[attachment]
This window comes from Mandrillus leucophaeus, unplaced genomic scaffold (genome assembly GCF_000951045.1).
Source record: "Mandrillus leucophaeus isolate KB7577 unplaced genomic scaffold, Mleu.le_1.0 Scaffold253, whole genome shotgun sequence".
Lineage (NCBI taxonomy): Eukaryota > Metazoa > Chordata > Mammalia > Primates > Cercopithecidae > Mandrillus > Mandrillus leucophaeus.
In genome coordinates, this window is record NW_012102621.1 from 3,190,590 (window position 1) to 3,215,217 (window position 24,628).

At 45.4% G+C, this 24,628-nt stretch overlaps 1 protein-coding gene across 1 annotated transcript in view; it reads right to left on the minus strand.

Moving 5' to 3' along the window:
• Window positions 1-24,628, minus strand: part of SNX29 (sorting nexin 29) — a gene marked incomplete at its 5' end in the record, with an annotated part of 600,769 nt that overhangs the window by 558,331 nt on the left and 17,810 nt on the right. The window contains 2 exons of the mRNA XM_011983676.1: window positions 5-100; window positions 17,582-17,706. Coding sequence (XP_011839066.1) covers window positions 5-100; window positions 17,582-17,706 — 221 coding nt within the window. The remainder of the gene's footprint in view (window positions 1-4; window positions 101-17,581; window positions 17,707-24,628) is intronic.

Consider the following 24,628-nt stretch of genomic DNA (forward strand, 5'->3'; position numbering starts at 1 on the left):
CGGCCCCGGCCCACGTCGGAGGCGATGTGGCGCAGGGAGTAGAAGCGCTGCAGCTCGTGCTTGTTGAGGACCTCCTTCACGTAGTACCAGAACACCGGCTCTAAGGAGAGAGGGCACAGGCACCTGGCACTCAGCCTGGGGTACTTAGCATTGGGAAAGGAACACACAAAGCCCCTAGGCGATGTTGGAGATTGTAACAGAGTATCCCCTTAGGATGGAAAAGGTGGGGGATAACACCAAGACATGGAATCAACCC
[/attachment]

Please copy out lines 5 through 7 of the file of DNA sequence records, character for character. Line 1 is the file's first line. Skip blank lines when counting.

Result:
At 45.4% G+C, this 24,628-nt stretch overlaps 1 protein-coding gene across 1 annotated transcript in view; it reads right to left on the minus strand.

Moving 5' to 3' along the window:
• Window positions 1-24,628, minus strand: part of SNX29 (sorting nexin 29) — a gene marked incomplete at its 5' end in the record, with an annotated part of 600,769 nt that overhangs the window by 558,331 nt on the left and 17,810 nt on the right. The window contains 2 exons of the mRNA XM_011983676.1: window positions 5-100; window positions 17,582-17,706. Coding sequence (XP_011839066.1) covers window positions 5-100; window positions 17,582-17,706 — 221 coding nt within the window. The remainder of the gene's footprint in view (window positions 1-4; window positions 101-17,581; window positions 17,707-24,628) is intronic.